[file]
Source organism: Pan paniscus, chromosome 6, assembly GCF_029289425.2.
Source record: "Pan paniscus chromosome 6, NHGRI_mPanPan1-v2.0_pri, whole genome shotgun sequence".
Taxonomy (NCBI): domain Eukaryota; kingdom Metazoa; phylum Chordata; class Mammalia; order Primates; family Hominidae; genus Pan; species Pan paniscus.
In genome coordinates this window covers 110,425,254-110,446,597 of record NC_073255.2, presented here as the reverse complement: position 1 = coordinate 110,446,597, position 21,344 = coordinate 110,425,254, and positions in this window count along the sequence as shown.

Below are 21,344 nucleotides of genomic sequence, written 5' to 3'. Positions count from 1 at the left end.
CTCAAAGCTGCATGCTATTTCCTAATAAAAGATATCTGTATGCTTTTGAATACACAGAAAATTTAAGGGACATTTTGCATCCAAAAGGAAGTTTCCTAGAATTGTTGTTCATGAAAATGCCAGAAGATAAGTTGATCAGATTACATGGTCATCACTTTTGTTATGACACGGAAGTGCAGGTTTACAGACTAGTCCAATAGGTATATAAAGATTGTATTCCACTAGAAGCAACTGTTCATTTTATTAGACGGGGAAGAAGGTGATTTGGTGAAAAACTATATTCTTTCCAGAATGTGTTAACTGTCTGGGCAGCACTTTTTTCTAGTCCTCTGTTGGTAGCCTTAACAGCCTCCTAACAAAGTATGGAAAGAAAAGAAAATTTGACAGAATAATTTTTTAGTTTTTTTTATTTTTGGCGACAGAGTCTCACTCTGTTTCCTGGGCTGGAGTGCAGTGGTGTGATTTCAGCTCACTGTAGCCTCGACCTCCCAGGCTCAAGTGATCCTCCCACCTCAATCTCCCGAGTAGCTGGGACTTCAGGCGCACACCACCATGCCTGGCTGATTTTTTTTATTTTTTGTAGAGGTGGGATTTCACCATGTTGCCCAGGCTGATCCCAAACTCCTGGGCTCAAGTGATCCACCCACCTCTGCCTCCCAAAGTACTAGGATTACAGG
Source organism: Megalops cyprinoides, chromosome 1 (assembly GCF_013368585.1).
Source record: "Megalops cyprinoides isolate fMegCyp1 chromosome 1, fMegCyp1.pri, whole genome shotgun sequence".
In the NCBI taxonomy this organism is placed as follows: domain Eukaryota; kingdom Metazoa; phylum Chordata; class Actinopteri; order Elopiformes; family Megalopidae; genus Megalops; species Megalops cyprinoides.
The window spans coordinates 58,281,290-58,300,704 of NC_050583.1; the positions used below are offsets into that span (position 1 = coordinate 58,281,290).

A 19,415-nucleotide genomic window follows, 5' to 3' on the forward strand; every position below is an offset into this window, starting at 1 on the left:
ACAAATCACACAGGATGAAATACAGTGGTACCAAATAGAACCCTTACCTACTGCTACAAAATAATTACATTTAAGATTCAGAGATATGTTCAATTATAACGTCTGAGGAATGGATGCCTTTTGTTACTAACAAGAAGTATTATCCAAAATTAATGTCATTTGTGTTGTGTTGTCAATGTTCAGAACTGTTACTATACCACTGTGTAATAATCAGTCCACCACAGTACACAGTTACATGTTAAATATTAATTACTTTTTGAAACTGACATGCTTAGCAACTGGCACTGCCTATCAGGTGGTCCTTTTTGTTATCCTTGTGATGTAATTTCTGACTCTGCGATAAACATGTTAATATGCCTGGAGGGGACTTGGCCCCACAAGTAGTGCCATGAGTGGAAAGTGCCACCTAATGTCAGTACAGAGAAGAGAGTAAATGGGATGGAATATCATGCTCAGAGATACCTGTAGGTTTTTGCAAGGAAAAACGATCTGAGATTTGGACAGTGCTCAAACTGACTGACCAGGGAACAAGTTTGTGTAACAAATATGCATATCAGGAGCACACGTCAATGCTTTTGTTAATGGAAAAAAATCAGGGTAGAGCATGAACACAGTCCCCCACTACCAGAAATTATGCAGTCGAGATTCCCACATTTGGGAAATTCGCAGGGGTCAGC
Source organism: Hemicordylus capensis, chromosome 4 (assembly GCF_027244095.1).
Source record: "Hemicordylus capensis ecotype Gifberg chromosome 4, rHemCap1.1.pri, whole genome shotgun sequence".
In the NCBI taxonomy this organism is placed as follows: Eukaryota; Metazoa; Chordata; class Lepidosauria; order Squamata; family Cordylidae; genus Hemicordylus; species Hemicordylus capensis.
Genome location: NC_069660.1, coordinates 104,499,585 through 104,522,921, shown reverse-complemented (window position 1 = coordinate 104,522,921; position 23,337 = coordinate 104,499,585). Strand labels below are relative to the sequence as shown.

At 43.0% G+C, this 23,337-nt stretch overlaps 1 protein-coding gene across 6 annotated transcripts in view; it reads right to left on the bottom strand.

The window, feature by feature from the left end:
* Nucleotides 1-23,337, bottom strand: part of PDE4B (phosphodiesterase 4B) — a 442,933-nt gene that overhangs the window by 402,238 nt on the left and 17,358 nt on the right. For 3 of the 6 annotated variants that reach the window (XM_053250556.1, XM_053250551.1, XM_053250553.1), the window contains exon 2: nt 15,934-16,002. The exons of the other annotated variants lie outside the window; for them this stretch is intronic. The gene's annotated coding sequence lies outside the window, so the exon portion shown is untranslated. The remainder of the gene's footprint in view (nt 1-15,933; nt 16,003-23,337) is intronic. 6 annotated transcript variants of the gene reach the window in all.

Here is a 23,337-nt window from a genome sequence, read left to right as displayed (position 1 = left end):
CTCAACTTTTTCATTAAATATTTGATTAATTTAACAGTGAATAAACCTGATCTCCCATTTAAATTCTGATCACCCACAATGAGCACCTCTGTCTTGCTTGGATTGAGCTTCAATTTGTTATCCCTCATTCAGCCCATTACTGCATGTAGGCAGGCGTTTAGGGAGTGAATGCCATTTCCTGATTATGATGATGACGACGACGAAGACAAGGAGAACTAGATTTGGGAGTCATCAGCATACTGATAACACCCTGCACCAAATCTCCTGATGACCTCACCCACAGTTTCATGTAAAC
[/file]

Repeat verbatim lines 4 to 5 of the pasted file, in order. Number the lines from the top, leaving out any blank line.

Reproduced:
In genome coordinates this window covers 110,425,254-110,446,597 of record NC_073255.2, presented here as the reverse complement: position 1 = coordinate 110,446,597, position 21,344 = coordinate 110,425,254, and positions in this window count along the sequence as shown.

Below are 21,344 nucleotides of genomic sequence, written 5' to 3'. Positions count from 1 at the left end.